In my opinion Aaron Siskind was of the great 20th Century photographers. His primary focus was the abstract; his subjects were paint on streets and walls, portions of rock formations, sand, weathered objects and other found fragments that caught his imagination. Published in 1993 to celebrate the 100th anniversary of his birth, this is a stupendous retrospective of his life work.
In 2004 I was fortunate to see a major exhibit of his photographs at the great Phillips Collection in Washington, DC. If you ever get a chance to see his work, do it! I don’t think Siskind is exhibited nearly as much as some of the other Masters, such as Adams, Weston, Strand and Stieglitz, so the next best thing is to get his book if you can. Unfortunately it had a limited production run so it is out of print and somewhat pricy. I was lucky enough to purchase it when it first came out, but if I didn’t own it now and had to make a decision on how to spend my scarce photo book dollars, it would surely be at the top of my list.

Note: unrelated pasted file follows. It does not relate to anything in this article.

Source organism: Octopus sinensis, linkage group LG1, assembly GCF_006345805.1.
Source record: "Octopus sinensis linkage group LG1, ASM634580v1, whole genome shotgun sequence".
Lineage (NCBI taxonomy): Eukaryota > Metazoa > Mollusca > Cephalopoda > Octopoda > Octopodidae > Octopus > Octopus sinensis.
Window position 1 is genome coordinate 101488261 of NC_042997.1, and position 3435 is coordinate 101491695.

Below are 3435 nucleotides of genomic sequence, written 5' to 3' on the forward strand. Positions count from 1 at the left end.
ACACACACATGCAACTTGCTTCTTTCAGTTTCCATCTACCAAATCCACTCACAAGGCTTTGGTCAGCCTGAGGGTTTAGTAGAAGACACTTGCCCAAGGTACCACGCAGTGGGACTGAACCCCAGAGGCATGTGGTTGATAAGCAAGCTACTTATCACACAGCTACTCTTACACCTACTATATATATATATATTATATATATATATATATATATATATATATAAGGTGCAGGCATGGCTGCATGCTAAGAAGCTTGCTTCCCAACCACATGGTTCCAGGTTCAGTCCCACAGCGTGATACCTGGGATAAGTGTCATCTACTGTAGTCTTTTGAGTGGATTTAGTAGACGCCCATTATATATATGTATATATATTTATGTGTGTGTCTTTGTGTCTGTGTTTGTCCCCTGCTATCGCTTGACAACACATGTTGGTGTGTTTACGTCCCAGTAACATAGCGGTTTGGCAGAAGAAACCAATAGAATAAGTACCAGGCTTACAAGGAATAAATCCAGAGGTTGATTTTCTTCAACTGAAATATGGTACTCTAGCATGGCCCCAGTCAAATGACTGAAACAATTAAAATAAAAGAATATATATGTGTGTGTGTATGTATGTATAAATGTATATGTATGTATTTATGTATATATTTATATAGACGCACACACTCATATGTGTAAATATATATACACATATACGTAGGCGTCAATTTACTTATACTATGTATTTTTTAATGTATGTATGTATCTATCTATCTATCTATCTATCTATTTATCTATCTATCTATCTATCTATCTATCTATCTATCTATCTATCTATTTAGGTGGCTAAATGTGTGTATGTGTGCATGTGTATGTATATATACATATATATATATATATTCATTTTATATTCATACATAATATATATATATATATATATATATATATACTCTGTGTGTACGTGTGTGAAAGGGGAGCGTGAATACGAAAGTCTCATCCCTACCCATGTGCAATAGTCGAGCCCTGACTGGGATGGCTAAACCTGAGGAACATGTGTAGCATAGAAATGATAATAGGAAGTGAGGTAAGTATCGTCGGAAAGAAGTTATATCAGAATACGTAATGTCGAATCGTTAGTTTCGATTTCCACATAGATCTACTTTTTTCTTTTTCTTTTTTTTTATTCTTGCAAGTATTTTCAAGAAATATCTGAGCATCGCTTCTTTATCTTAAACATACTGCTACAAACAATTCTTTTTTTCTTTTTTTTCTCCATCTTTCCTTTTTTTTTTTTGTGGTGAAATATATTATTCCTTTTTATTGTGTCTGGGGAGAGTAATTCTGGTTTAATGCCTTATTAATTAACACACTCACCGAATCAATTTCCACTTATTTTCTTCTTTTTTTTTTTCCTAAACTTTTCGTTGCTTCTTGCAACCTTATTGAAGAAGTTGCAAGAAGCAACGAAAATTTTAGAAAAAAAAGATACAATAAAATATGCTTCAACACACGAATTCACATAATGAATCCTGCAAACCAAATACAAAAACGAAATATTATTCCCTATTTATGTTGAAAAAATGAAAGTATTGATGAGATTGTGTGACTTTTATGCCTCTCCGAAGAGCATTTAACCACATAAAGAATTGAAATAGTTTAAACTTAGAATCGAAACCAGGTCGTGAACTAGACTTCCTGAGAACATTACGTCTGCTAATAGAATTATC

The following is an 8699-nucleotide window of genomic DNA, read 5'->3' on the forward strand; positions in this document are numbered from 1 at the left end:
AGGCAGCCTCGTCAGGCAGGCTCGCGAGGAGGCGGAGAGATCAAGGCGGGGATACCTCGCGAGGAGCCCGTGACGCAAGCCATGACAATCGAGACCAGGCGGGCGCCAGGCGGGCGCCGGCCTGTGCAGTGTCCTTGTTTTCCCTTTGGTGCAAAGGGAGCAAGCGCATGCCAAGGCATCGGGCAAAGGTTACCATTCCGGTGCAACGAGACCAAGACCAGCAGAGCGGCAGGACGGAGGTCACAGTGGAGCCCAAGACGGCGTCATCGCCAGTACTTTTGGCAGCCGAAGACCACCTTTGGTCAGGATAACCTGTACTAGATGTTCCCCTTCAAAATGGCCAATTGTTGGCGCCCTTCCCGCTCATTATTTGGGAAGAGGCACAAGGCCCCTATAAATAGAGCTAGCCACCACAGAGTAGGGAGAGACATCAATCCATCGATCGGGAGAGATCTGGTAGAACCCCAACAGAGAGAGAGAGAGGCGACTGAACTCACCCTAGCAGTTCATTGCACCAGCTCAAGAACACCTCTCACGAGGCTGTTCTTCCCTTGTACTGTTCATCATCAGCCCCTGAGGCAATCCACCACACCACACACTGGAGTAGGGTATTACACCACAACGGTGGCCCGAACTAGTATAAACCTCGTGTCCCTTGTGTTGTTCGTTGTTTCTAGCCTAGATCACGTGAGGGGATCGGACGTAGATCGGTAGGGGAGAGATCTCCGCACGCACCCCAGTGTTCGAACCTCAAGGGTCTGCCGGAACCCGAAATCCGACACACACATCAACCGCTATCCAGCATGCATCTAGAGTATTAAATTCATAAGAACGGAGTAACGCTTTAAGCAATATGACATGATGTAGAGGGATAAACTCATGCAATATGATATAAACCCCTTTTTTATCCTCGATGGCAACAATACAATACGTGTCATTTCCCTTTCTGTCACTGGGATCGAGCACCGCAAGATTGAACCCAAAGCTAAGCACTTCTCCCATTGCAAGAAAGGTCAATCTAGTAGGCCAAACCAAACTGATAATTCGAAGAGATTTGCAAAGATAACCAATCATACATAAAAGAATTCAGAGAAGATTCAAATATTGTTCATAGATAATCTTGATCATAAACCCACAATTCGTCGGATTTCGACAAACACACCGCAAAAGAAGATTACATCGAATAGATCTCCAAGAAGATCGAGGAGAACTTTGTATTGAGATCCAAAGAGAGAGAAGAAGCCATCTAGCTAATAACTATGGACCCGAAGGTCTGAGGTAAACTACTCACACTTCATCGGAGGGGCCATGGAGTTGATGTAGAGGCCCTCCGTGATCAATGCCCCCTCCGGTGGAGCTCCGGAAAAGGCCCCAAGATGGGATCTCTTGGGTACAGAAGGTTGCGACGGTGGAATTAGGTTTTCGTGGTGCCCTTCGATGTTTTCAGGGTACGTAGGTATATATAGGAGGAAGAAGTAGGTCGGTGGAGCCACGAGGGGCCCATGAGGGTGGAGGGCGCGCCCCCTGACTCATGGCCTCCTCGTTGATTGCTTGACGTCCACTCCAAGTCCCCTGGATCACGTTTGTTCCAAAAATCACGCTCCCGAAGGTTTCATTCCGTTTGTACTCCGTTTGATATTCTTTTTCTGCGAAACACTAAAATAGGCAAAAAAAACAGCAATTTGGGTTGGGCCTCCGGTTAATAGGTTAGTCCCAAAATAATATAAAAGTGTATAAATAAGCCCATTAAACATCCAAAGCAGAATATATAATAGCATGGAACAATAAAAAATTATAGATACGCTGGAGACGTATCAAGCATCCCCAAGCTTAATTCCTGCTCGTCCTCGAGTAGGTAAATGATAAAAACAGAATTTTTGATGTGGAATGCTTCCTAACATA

The large reproductions of Siskind’s black and white photographs are beautifully printed, each on a single page, facing a page containing only the name of the image and the year it was made. Clean and elegant. His “Credo” that guided his work is also included as an introduction.
What is so important about this book is that it shows you that it is possible to produce deeply meaningful and personal black and white photographs in your own surroundings (another very different example of this is Paul Strand’s exquisite photographs made in his garden). Perhaps abstract is not your cup of tea, but Siskind proves that there are no excuses for not being able to go out make photographs wherever you are.
Look at this wonderful book and be inspired to get out there and be more aware of the limitless possibilities that lie before you!